Sudanese Christian Meriam Ibrahim to arrive in the U.S. today

AP Photo/Riccardo De LucaMeriam Ibrahim, from Sudan, right, holds her baby girl Maya, accompanied by Italian deputy Foreign Minister Lapo Pistelli, holding her son Martin, after landing from Khartoum at Ciampino's military airport, on the outskirts of Rome.

Persecuted Sudanese Christian Meriam Ibrahim will arrive in the United States Thursday, the Associated Press reported.

Ibrahim and her family have been in Europe since leaving Sudan last week. They will fly into Philadelphia on Thursday, and travel to Manchester, New Hampshire from there.

Ibrahim's husband, Daniel Wani, is a biochemical engineer in the New England city, and the family will start their new lives there. The couple has two children, Martin, 21-months-old, and Maya, two-months-old.

The family fled Sudan after Ibrahim's death sentence for apostasy was reversed on appeal. She had been imprisoned since January on the charge, and gave birth to Maya while incarcerated.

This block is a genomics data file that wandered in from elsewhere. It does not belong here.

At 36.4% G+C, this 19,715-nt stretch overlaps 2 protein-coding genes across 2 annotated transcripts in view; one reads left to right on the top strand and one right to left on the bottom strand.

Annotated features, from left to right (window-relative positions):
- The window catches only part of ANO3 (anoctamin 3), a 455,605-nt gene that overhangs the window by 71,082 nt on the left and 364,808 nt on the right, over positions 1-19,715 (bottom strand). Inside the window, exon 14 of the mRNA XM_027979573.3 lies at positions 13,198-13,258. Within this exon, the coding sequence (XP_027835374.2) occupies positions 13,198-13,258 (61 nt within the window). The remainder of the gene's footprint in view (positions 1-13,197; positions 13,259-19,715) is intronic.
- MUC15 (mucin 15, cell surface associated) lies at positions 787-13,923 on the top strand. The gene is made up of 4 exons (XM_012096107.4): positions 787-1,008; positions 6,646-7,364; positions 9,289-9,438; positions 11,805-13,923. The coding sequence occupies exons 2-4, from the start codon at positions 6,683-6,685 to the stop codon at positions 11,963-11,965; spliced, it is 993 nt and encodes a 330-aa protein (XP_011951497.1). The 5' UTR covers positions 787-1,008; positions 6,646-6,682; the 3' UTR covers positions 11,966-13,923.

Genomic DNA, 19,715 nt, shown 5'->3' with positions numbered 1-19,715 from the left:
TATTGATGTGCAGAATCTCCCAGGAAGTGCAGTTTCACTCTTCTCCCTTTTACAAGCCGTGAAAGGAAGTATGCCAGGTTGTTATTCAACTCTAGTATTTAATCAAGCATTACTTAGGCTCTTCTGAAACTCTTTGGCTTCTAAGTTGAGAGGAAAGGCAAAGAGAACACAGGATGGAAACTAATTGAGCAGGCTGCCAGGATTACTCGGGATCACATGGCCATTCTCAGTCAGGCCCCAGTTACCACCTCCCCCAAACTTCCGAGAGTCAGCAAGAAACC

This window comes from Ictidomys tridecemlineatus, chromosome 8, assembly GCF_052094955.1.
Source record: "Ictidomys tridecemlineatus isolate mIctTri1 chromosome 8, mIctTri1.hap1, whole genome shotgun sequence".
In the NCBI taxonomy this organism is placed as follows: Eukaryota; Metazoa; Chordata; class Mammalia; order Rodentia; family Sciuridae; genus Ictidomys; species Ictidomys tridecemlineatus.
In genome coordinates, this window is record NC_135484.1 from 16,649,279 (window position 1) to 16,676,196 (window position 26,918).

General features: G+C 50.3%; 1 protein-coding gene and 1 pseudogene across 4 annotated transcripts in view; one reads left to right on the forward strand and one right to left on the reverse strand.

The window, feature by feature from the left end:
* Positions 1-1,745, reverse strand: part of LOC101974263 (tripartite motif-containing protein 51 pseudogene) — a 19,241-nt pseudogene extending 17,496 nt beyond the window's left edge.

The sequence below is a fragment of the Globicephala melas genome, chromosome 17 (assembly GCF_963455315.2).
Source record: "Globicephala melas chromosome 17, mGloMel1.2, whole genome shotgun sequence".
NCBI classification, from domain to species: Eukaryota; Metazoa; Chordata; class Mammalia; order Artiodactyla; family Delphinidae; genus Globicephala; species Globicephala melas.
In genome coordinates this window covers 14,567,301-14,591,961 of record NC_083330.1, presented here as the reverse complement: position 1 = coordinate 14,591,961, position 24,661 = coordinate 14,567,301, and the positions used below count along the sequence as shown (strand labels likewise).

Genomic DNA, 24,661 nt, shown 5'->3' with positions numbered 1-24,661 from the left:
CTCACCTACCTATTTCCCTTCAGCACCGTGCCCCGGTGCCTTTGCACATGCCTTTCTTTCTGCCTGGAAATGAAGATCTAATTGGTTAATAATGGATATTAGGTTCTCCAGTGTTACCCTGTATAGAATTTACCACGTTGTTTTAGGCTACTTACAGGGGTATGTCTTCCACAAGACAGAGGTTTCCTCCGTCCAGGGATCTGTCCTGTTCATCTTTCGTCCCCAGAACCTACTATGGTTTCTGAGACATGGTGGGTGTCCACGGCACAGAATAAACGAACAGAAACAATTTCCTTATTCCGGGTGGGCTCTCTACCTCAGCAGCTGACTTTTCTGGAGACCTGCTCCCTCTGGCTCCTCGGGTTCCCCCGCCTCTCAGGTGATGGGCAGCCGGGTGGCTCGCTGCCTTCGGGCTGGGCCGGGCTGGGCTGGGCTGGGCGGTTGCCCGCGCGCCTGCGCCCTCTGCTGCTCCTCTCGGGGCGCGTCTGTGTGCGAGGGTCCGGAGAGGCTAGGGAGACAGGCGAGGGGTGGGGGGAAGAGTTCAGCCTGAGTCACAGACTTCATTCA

Although she was raised by an Ethiopian Orthodox Christian mother, Ibrahim is considered Muslim under Sharia law because that is the faith of her estranged father. She was arrested after her family filed charges against her. The case was dismissed on June 23.

Wani's brother, Gabriel, said that the family is doing well, and are eager to reach New Hampshire.

"We're just going to go and bring them home," he told AP. "They want to come home and they want to rest."

New York pastor Rev. William Devlin, who has been helping the couple, said that he spoke to Ibrahim on Wednesday, and she expressed some sadness over leaving her home country for good.

"She is leaving everything she knows behind," he said.

Pastor Monyroor Teng of Sudanese Evangelical Covenant Church in Manchester said that Ibrahim's plight has given hope to many others.

"People are really happy to receive them when they come home," he said.

"It's a miracle to me. I didn't think that something like this would happen because in Sudan, when something happens like that, it's unreal. It happens to so many people.

"Maybe, who knows, I'm praying for those [other] ladies who are in jail and those who have died."